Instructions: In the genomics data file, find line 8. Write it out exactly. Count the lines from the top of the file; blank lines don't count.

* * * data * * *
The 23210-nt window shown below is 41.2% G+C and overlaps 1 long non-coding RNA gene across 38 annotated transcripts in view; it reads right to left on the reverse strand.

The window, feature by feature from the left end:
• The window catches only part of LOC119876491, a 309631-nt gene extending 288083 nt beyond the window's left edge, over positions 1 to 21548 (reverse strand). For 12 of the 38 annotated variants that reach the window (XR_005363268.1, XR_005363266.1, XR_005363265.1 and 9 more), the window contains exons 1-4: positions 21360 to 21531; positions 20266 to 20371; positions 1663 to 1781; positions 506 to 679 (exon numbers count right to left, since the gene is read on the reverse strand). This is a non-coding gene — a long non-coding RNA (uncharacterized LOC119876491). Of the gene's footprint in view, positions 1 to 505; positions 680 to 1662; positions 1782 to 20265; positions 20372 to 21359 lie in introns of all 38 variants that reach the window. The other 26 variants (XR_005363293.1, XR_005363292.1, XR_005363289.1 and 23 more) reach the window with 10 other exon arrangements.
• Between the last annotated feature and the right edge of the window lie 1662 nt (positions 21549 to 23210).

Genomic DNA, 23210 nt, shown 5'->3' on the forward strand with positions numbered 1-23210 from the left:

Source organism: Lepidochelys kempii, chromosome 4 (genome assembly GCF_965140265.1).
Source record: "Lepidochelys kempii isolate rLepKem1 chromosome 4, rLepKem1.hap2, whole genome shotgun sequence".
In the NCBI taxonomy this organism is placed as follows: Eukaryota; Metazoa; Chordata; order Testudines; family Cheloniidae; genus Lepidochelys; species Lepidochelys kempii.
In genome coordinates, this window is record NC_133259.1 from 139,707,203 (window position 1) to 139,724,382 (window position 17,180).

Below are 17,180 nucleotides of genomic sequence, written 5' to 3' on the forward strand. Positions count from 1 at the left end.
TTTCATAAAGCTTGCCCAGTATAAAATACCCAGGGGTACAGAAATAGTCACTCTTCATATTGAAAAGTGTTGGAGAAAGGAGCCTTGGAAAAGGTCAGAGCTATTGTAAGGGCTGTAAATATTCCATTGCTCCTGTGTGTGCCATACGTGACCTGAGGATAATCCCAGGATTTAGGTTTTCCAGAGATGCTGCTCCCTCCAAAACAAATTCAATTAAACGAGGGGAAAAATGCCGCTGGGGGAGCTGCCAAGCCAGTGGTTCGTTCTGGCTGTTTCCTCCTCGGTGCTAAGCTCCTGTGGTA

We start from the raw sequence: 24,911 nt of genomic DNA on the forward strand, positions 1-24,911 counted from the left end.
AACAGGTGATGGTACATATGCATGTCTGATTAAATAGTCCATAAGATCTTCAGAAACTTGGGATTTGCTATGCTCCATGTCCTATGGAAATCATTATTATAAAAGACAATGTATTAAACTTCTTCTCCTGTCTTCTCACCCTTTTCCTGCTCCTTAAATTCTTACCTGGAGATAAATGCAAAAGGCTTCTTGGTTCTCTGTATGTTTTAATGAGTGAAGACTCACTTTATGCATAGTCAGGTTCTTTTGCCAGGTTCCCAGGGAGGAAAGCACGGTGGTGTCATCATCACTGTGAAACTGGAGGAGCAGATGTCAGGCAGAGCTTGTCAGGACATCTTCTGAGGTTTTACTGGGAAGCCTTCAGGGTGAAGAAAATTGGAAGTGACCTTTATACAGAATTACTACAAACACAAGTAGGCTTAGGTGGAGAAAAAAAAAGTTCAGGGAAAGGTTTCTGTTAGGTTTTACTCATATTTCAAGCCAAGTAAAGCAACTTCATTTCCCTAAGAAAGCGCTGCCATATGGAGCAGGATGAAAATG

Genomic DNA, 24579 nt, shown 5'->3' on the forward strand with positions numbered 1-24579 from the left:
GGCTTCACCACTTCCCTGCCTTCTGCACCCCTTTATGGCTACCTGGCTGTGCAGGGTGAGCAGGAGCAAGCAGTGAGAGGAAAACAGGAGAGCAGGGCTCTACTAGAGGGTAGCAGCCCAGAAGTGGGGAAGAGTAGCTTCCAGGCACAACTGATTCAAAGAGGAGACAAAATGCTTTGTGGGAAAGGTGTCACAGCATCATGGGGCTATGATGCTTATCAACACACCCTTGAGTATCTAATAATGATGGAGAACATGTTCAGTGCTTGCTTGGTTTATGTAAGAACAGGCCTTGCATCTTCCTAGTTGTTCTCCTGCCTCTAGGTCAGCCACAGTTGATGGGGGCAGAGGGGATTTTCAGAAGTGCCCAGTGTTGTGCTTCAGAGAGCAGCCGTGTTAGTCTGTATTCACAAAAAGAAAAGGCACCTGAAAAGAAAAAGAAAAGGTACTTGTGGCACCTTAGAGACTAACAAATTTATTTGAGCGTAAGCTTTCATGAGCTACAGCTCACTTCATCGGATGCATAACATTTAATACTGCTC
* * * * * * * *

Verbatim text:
In the NCBI taxonomy this organism is placed as follows: Eukaryota; Metazoa; Chordata; order Testudines; family Cheloniidae; genus Lepidochelys; species Lepidochelys kempii.